Object of the Month - Hebrew Union College - Jewish Institute of Religion
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Object of the Month

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September 2019

Six Shofars Mark Podwal Acrylic and colored pencil on paper Gift of the artist Skirball Museum; ©Mark Podwal, 2017. 

 

Most holy days in the Jewish calendar have a symbol connected to them. At Passover, it is the unleavened bread, or matzah; at Sukkot it is the lulav, composed of the palm branch, myrtle and willow. At Rosh Hashanah, the Jewish New Year, it is the sounding of the shofar, or ram’s horn, that calls to awaken the individual to personal responsibilities, both ethical and ritual. The commandment to sound the shofar is found in Leviticus: “In the seventh month, on the first day of the month, you shall observe complete rest, a sacred occasion commemorated with loud blasts” (Lev. 23:24), and in Numbers: “You shall observe it as a day when the horn is sounded” (Num. 29:1).

One of the earliest musical instruments, in ancient days the sound of the shofar accompanied the procession that carried the ark back to Jerusalem after it was recaptured from the Canaanites. Subsequently it ushered in the Sabbath, announced the new moon and the festivals, and celebrated the accession of a king. The shofar may be the horn of any animal ritually acceptable according to biblical law. The ram’s horn is a figural reminder of the story of the akedah, the Binding of Isaac, when Abraham was permitted to spare Isaac and sacrifice a ram in his stead (Genesis 22:13). This portion from the Torah is read in the synagogue on Rosh Hashanah. The shape of the shofar varies considerable with the animal whose horn is used. The twisted shofar is traditional with Indian Jews. This remarkable example was presented to Joseph Horwitz, the collector who amassed a large portion of the B’nai B’rith Klutznick Collection, by the Jewish community of Bombay.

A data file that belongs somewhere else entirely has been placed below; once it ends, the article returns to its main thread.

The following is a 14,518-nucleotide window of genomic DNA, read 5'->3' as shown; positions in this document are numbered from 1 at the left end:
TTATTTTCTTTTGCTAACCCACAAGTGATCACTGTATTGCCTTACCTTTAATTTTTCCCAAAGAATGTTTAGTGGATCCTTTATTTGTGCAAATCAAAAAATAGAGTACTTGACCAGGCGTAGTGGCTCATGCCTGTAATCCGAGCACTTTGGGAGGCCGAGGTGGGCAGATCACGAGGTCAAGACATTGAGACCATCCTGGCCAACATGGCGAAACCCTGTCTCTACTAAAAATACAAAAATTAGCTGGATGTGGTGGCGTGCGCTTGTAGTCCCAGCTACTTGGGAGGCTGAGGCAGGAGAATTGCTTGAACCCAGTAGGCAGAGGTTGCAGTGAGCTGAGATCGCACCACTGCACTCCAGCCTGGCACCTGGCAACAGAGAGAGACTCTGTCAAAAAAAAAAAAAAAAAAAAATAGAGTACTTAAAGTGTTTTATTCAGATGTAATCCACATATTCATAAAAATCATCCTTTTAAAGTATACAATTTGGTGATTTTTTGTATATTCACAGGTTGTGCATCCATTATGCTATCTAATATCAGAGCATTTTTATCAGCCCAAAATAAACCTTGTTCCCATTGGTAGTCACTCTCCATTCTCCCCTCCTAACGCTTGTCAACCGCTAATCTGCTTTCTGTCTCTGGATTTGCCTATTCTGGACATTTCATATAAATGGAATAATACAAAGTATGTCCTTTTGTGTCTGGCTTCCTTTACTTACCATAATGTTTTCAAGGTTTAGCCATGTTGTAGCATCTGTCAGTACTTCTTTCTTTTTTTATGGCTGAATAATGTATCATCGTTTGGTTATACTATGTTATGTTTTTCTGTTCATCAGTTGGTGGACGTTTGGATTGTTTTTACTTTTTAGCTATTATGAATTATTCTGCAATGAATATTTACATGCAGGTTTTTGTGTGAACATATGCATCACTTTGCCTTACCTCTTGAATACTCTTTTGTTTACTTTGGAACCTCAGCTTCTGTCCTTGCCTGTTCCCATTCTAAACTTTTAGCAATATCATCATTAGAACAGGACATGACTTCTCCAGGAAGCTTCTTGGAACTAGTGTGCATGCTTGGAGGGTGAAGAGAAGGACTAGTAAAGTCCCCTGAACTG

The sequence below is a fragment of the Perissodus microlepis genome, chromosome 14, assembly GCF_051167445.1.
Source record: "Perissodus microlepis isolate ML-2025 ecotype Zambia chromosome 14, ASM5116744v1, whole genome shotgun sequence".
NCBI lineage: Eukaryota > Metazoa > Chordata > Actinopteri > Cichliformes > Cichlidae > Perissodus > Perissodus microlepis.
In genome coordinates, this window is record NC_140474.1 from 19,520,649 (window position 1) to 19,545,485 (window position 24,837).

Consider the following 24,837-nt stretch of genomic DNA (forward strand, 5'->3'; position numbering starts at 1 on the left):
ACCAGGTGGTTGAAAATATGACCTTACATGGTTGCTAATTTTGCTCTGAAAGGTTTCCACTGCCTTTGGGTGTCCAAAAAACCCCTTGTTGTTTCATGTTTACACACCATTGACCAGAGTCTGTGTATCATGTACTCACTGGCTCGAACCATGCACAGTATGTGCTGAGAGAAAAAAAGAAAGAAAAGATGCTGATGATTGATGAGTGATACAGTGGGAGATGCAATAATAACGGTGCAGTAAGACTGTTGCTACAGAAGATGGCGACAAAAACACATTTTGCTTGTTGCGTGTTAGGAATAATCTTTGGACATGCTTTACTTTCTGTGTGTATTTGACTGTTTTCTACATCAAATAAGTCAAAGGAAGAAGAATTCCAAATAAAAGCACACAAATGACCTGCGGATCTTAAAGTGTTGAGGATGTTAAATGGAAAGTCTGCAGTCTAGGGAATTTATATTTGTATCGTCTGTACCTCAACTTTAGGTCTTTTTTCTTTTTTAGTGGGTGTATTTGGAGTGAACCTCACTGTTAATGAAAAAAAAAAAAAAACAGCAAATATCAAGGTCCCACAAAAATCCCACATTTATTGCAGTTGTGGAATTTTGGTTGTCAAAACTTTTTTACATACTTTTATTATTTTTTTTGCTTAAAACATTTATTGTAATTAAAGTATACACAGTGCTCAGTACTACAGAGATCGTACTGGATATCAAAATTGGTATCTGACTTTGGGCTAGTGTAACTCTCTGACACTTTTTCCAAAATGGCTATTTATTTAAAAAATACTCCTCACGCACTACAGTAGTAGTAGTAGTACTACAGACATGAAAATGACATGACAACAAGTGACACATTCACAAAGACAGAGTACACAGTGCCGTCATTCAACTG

Shofar Ram’s Horn Bombay, India, 20th century Gift of Joseph B. and Olyn Horwitz B’nai B’rith Klutznick Collection of the Skirball Museum 

Artist Mark Podwal was inspired by this twisted shofar to create Six Shofars in the shape of a Star of David. Unlike the shofar, the Star of David was never a uniquely Jewish symbol. Its earliest Jewish usage was by Kabbalists, or mystics, who borrowed the symbol from medieval Arabic literature. The symbol was used in Christian churches as a decorative motif many centuries before its first known use in a Jewish synagogue. It became widely used as a Zionist symbol in the late 19th century and is the symbol on the flag of the modern state of Israel.